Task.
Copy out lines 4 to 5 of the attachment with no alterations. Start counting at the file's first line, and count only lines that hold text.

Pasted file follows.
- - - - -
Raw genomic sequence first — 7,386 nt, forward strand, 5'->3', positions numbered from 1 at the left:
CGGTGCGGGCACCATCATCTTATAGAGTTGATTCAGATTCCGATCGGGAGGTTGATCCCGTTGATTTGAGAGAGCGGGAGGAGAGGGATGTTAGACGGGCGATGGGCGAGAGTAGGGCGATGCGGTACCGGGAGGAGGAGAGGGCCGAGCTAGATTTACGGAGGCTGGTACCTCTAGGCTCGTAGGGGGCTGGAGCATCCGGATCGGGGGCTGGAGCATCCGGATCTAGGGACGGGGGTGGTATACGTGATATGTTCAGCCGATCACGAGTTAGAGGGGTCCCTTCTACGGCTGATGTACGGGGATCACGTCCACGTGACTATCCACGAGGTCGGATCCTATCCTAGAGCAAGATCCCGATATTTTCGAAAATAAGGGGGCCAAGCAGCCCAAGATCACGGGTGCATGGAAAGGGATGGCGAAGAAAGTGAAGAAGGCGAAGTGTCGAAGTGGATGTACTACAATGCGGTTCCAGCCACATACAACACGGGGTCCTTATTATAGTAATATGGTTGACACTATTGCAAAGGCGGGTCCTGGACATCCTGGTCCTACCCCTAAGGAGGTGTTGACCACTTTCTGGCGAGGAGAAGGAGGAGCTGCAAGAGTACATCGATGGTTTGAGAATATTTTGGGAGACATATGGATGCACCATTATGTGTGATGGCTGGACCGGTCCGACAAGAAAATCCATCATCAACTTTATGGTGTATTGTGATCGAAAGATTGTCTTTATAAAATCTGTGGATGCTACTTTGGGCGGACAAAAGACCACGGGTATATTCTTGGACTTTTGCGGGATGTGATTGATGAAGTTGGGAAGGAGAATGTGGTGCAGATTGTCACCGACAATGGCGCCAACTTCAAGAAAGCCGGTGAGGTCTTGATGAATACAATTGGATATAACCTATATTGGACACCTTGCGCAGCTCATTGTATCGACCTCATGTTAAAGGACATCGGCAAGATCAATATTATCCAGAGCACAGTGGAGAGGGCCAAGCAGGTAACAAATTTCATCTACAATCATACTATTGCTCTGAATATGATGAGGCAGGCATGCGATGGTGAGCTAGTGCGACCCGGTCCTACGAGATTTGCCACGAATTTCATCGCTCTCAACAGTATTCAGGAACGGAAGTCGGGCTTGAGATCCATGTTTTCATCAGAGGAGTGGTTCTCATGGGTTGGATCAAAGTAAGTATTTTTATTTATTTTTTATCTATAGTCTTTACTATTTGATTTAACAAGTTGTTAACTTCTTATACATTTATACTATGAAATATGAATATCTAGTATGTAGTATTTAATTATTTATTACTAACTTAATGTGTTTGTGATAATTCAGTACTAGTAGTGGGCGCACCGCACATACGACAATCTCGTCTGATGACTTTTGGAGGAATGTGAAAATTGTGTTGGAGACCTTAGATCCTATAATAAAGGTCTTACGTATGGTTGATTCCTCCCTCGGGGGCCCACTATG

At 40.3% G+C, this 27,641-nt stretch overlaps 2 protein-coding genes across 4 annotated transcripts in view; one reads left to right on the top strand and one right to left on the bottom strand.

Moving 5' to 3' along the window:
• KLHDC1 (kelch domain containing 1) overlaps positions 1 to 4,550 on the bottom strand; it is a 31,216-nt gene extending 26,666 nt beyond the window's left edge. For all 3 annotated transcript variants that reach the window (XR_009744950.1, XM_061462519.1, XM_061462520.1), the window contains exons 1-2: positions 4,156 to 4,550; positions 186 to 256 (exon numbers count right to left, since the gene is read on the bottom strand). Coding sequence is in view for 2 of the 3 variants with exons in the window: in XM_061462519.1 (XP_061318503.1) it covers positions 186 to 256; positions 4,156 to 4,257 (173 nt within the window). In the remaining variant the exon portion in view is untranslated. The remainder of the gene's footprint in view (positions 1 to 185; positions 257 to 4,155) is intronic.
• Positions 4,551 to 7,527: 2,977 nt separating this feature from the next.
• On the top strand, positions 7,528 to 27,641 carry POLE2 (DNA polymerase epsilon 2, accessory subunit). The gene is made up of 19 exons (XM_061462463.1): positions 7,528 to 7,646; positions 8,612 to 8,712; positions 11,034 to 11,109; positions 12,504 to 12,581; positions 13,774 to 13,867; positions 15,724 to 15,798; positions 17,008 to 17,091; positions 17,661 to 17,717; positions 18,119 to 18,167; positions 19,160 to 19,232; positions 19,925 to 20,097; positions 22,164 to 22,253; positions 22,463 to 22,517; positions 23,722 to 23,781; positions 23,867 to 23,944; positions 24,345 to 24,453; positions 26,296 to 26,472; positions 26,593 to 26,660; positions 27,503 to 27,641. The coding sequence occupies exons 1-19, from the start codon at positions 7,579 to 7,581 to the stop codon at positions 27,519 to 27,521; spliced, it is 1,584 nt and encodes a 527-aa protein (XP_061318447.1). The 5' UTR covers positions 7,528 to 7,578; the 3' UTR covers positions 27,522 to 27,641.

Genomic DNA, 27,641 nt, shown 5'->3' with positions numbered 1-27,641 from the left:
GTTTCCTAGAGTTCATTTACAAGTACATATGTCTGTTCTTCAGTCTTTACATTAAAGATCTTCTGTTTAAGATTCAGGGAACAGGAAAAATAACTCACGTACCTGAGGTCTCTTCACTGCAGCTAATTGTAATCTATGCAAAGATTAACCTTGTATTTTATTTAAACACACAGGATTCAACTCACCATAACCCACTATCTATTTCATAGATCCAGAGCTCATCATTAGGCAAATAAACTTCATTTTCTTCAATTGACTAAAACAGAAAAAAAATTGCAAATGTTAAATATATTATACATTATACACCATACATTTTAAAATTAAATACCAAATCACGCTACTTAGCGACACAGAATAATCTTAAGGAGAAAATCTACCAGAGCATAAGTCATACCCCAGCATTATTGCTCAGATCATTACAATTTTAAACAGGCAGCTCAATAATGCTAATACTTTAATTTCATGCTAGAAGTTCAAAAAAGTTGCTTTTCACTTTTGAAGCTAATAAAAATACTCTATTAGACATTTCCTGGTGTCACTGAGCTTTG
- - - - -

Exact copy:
Moving 5' to 3' along the window:
• KLHDC1 (kelch domain containing 1) overlaps positions 1 to 4,550 on the bottom strand; it is a 31,216-nt gene extending 26,666 nt beyond the window's left edge. For all 3 annotated transcript variants that reach the window (XR_009744950.1, XM_061462519.1, XM_061462520.1), the window contains exons 1-2: positions 4,156 to 4,550; positions 186 to 256 (exon numbers count right to left, since the gene is read on the bottom strand). Coding sequence is in view for 2 of the 3 variants with exons in the window: in XM_061462519.1 (XP_061318503.1) it covers positions 186 to 256; positions 4,156 to 4,257 (173 nt within the window). In the remaining variant the exon portion in view is untranslated. The remainder of the gene's footprint in view (positions 1 to 185; positions 257 to 4,155) is intronic.